A GROUP of civil society organisations (CSOs) and private industry groups is pressing the new administration to highlight the amendment and full enactment of the Freedom of Information Act (FOIA).
In a press release issued yesterday, the group urged the government to look to the timely enactment of FOIA but also to take the opportunity to make revisions that strengthen it.
The groups are a part of a caucus of CSOs and private industry groups representing over 100,000 Bahamians who comprised the central advocacy engine that pressed for amendments to the Freedom of Information Bill, aiming for legislation that better empowered the people and held government officials and departments accountable.
"We appreciate the fact that the present administration has made the FOIA a priority," said Terry Miller, president of Civil Society Bahamas. "Civil society has invested an incredible amount of time advancing the principles of freedom of information and a FOIA that would ensure true transparency and accountability on the part of those to whom we have entrusted the administration of our national affairs. While past administrations have promised, and the former administration passed, an improved version of a bill, today there is an opportunity to make critical amendments that would better uphold the rights of the people and advance the principles of democracy."
The Christie administration passed a FOIA in its last term however the legislation is not fully enacted.
The civil society groups noted that four crucial recommendations to the bill were not incorporated.
"The selection process for the information commissioner in the (act) is politically appointed," the press release noted. "To avoid partisan influence, the group recommends that the position be selected by a committee involving government, opposition, and members of civil society.
"The bill does not provide sufficient access to information about entities that receive substantial public funding, particularly non-statutory bodies. (The CSOs) recommend the definition of 'public authorities' within the bill be expanded to include all bodies 'owned, controlled or substantially financed by the government from public funds' such as the BEST Commission.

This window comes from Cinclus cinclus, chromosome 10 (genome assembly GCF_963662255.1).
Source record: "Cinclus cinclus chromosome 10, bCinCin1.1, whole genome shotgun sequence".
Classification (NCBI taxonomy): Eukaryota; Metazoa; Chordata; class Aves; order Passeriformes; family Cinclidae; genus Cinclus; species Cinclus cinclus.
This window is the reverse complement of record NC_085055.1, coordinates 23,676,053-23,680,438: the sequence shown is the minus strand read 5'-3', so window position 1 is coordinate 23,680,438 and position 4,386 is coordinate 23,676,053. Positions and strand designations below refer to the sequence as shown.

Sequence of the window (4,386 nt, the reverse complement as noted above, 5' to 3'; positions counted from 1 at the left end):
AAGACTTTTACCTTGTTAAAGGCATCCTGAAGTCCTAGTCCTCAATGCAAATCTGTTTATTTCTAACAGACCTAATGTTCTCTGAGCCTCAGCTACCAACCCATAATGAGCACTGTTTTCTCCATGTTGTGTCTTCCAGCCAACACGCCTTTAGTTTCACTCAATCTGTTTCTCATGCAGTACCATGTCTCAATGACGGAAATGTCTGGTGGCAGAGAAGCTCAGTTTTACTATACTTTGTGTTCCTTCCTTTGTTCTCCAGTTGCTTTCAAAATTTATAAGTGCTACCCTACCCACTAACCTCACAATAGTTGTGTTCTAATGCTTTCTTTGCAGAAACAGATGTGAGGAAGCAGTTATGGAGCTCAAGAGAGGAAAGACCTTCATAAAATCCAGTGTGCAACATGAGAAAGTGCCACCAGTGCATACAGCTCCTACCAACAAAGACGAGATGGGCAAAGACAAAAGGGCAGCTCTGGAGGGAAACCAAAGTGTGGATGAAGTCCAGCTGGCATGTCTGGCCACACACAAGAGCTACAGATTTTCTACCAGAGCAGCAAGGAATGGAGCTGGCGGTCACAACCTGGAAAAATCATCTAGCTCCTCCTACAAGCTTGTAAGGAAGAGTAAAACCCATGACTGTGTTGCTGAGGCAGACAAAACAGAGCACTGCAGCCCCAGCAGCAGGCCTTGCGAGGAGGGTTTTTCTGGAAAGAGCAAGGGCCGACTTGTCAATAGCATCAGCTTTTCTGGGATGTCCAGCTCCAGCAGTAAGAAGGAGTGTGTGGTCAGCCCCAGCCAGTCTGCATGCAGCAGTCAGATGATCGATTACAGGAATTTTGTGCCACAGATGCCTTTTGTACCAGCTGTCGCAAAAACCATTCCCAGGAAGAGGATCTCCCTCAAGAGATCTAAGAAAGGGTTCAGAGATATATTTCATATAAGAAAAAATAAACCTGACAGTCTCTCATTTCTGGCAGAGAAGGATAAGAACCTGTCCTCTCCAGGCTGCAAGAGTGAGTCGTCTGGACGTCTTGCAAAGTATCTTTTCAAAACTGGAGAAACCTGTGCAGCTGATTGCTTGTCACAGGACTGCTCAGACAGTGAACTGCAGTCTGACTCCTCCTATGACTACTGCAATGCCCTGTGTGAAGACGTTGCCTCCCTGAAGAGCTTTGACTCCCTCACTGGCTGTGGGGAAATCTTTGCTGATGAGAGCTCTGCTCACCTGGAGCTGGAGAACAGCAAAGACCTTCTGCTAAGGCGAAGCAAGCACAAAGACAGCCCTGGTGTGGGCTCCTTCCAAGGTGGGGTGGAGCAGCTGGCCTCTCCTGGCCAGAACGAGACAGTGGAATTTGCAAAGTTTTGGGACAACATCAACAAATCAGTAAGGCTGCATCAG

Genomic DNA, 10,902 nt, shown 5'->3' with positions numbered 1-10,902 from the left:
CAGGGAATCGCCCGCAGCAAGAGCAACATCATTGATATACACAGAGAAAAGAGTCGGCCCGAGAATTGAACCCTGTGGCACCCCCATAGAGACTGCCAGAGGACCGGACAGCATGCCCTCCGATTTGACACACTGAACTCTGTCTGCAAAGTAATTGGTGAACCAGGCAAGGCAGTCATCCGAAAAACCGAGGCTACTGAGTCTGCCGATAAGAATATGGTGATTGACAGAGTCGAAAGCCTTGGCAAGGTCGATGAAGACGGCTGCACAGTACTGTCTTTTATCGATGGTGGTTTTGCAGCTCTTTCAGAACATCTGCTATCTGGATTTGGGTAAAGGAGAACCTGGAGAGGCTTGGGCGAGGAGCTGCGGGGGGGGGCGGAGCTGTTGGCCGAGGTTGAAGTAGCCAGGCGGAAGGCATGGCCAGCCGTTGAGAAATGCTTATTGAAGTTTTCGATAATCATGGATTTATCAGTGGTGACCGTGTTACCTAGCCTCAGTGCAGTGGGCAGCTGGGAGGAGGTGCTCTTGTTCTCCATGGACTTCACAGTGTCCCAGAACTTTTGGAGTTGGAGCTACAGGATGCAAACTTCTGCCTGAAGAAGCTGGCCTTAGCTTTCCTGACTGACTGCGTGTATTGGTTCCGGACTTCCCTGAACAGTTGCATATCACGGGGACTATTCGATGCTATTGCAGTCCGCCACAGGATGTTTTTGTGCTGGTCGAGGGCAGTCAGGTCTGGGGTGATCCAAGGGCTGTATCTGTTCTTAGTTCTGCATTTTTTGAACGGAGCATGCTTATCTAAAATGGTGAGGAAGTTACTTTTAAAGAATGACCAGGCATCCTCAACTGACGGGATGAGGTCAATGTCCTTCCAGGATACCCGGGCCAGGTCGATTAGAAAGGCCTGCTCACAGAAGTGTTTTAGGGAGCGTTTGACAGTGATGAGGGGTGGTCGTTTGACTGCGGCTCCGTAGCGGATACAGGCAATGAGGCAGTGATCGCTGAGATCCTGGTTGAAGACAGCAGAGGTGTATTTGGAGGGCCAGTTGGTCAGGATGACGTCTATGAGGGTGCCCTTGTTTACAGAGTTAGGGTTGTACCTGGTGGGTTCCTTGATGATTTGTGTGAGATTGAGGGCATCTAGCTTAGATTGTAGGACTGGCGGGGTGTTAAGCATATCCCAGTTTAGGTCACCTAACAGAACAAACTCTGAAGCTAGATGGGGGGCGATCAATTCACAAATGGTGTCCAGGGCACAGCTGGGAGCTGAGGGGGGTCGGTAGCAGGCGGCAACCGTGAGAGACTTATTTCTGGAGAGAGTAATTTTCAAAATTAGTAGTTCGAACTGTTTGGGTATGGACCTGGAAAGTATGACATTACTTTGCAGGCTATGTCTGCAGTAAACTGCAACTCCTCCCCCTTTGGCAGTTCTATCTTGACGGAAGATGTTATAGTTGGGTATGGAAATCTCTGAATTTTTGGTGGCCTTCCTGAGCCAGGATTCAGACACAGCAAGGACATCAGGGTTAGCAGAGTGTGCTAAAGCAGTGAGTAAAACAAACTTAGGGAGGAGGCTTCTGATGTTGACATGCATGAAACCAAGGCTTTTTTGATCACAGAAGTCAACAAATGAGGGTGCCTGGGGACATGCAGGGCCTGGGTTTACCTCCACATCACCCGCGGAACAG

"Time limits outlined in the bill favour the government and can act as deterrents for those seeking information. We recommend that wait time for responses and the 30-year period for information to be declassified be shortened.
"Records of government deliberative processes are not included in the (act). Opinions, advice or recommendations ministers of Cabinet or committees therein use to make decisions should be fully disclosed."
Lemarque Campbell, chairman of Citizen's for a Better Bahamas, said: "Though we are led to understand the instruments to appoint the information commissioner are already enacted, we believe that a precedent for a more open and balanced process can be set through the creation of a multi-sector, multi-partisan selection committee. The information commissioner would serve as an arbiter between the people and the government in disputes over information requests. We must avoid even the appearance of bias for this person to be successful in their role."
The group also called on the new administration to see civil society as a resource.
"We think that it is important as the government moves forward on FOIA that they work in tandem with civil society," said Matt Aubry, executive director of The Organisation for Responsible Governance. "Collectively, our groups have conducted a great amount of research, benchmarking, and public consultation on this topic and bring a wealth of knowledge and the people's best interests to the table. Furthermore, as the bill is rolled out post enactment it will be a large undertaking, a great deal of public education will be required and we are natural allies to that effort."